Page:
“So what’s new?” I ask of the day shift nurse.
“Nothing for this one, nothing for that one, the other’s had some issues,” she says.
We discuss the updated ultrasounds, the medications they’re on, and go and see the patients so we can sign off. The day shift nurse is gone by 7 pm today, which is pretty fast. We had a good report, and there’s no drama to explain, so I’m in and she’s out in a flash. I log into the Vocera, a call system, a pin-on walkie talkie kind of device that lets my charge nurse call directly to me without needing to call my cell or on the overhead pager.
I round again on my patients, doing my shift assessments. We need to get a baseline, and it takes longer than the two minutes allotted to each patient for bedside shift report, so I go around and around. I’ll do that for most of the night. During report, I’m listening for any problems so that I can decide who I’ll stop in and see first. Sometimes it doesn’t matter and I’ll just go up and down the row. Other times, it does, and I’ll be back and forth dealing with whatever comes up.
I get their vital signs: temperature, pulse, blood pressure, how many times they breathe in a minute. I listen to hearts and lungs and bellies, check for swelling in the legs and feet and face and hands, check reflexes, ask questions, and apply jelly to a little ultrasound I’ll strap on the mom’s belly so we can have a “tracing”. I’ll watch the baby’s heart rate go up and down in little squiggles, hoping nothing drops too far for too long. The fetal monitoring machine will print out a sheet of specially marked paper for me so I can tell what the baby’s heart rate is doing from one minute to the next over the next hour. It will also tell me if the mom’s having contractions, and if so, how often and how long. I’ve already asked the mom, but it’s nice to get it on the tracing, too. I ask if they’ve had any pain, any problems, bathroom questions, and the like. It can get pretty personal in Labor and Delivery.
The antepartum moms have it a little less personal, though. I’d do everything just the same if I had a labor mom, except I’d also have to do a cervical check with a sterile glove to find out how the labor’s progressing. The monitor doesn’t come off of the laboring moms, usually. I spend about 8 minutes in each room this time, making sure that each mom is comfortable, that ice water is refilled, the empty dinner trays are removed, and that mom has everything she needs for right now. One of my patients has visitors tonight and doesn’t want to be on the monitor while they’re here. I’ll have to go back in later once they’ve left. In the meantime, it’s 7:20 and I can start on my charting.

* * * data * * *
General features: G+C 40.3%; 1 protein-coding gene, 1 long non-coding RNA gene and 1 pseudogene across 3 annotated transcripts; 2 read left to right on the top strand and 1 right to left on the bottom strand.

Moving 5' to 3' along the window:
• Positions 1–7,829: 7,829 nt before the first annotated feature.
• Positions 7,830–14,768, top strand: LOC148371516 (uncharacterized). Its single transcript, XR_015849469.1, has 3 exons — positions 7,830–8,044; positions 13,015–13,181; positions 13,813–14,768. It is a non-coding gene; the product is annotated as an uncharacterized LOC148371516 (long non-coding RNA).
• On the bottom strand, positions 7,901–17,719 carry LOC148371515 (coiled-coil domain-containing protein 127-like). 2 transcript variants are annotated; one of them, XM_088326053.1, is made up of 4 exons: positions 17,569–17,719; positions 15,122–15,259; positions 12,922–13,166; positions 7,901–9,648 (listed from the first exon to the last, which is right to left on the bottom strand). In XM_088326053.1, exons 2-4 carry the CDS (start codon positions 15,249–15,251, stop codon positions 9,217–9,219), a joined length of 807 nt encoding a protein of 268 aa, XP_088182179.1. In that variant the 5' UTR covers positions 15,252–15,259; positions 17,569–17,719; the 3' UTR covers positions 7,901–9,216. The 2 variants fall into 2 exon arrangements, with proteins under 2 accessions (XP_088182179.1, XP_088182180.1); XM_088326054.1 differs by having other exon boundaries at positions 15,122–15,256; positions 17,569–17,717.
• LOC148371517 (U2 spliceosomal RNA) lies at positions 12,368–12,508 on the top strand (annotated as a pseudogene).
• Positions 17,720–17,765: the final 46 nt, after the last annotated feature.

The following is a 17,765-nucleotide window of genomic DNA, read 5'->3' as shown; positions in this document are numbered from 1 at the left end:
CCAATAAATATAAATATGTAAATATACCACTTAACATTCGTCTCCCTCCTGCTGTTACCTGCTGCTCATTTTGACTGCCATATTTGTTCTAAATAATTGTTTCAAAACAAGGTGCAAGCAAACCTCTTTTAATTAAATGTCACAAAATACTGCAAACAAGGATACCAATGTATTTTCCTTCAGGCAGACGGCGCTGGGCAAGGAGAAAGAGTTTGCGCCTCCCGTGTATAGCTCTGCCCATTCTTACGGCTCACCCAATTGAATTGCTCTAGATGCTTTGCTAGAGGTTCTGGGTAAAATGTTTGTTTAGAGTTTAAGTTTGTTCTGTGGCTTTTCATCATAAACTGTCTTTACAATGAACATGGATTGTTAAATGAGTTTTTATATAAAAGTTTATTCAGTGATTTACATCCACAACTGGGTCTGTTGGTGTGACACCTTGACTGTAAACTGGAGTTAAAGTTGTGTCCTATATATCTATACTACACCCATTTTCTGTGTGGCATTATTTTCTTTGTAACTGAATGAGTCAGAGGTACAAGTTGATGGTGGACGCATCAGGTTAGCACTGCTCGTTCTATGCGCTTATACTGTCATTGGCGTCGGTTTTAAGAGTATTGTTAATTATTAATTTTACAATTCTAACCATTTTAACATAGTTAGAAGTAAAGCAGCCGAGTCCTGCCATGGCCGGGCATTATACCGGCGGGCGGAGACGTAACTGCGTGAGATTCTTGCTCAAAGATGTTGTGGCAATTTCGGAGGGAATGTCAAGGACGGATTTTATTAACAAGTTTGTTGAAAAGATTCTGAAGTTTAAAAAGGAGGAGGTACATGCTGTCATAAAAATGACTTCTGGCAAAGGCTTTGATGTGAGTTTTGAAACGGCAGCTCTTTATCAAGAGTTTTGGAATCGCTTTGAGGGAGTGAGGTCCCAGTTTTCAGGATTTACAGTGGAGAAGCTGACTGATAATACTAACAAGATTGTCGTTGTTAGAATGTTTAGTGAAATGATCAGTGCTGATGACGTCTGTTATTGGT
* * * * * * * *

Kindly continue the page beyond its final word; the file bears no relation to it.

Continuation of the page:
Every time we go into a room, we need to put it in the patient’s electronic medical record, or EMR. There’s no really nice easy way to do it. I need to find a computer and log into two separate systems simultaneously. It would only be 1 system if they were postpartum moms, but for whatever reason, the folks who design EMR software always seem to forget about pregnant moms. So we use a weird mix of software so that we can get all the important stuff down somewhere. One system is for the tracing from the fetal monitor. The other is for everything else. Some fancy facilities have one system that does it all, but those are mostly in California from what I hear. Not here in Texas.
I have an average of about 15 screens to go through for each patient, no joke.
I do a fall assessment, to rate the chances of a fall during my shift.
I do a skin assessment, to rate the chances of dangerous skin breakdown.
I do a care-plan check, a chart check, a physical shift assessment, a pain assessment, a vitals sign assessment, a meal assessment, an IV assessment, nursing rounds assessment, activity level assessment, an assessment for blood clot prevention, check for new orders, check the electronic medication administration record (EMAR), the provider notification screen, and then I can get to the charting on the fetal heart tones, contractions, and what’s actually going on with the patient.
Sometimes the software will let me pull up two or three assessments on one page. I like it when I can do that, but you can’t always.
We hope you enjoyed this sneak peek behind the curtain.Be sure to read Part 3 of Naomi's story next Friday, July 20th. (or Saturday, July 21st!), and leave your comments below.
If you would like to contribute to this series, just email us here. We’d love to hear from you!